Railton car history
Cobham, Surrey UK 1933-1940
Railton was a British car maker based in Cobham, Surrey between 1933 and 1940. There was an attempt to revive the marque by a new company between 1989 and 1994 in Alcester, Warwickshire.
The company was started by Noel Macklin who was looking for a new car making venture after he sold his Invicta company in 1933. The name came from Reid Railton, the world speed record car designer, but his input was probably small although he did receive a royalty on each car sold.
The first car was made by fitting a British body made by coachbuilder Ranalah to a 4010 cc, 8-cylinder Hudson Terraplane chassis. The resulting machine, at first available as a two-door tourer, was lighter than the original and had, for the time, exceptional performance with a 0–60 mph time of 13 seconds. A saloon-bodied version was soon added to the range, and the cars were priced at £499.
1935 Railton Straight Eight "University" saloon
In 1935 the original Terraplane chassis was replaced by the one from the Hudson Eight and the engine grew to 4168 cc and a wider range of bodies from several coachbuilders was on offer. Two special lightweight models were made in 1935 and with a 0–60 time of 8.8 seconds were claimed to be the fastest production cars in the world. Altogether 1379 of the Railton 8 were made.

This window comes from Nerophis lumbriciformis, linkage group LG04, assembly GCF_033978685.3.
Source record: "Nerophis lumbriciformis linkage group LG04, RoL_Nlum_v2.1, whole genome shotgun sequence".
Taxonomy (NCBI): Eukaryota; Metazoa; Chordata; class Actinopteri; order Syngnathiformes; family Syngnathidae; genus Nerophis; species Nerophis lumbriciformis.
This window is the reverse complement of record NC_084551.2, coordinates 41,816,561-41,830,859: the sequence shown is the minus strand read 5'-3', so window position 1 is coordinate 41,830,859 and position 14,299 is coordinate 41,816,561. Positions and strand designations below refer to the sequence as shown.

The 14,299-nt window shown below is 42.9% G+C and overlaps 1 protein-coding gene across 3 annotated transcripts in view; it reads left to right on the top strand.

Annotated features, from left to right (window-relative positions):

A smaller six-cylinder car, the 16.9 was added in 1937 using a 2723 cc Hudson 6-cylinder engine and chassis, but only 81 were made in saloon or drophead coupé form and priced at £399.
An even smaller Railton, the 10 hp, joined the range in 1938 built on a Standard Flying Nine chassis and with either saloon or drophead coupé bodywork was claimed to be "A famous name in miniature". 51 were made selling at £299. In 1938 Motor Sport tested a 28.8 h.p. Railton Cobham saloon, FPH 970, offered for sale at £698.
Noel Macklin turned his attention to powerboats in 1939, and he sold the company to Hudson Motor Car Company of Detroit, Michigan, who transferred production to their Chiswick, London works. However, the outbreak of war in 1939 stopped production.
After World War II a few cars were completed using pre-war parts, and a new model was built and shown at the 1949 London Motor Show. However, at nearly £5000 the car was incredibly expensive, and it never went into production.
The name was revived by a new Railton Motor Company, founded in 1989 in Wixford, Warwickshire. Two convertible models, the F28 Fairmile and the F29 Claremont were announced. Both were styled by William Towns and based on Jaguar XJS running gear with new aluminium bodywork. Production seems to have stopped in about 1994.
British motoring journalist Paul Walton has written about the Railton F28 Fairmile.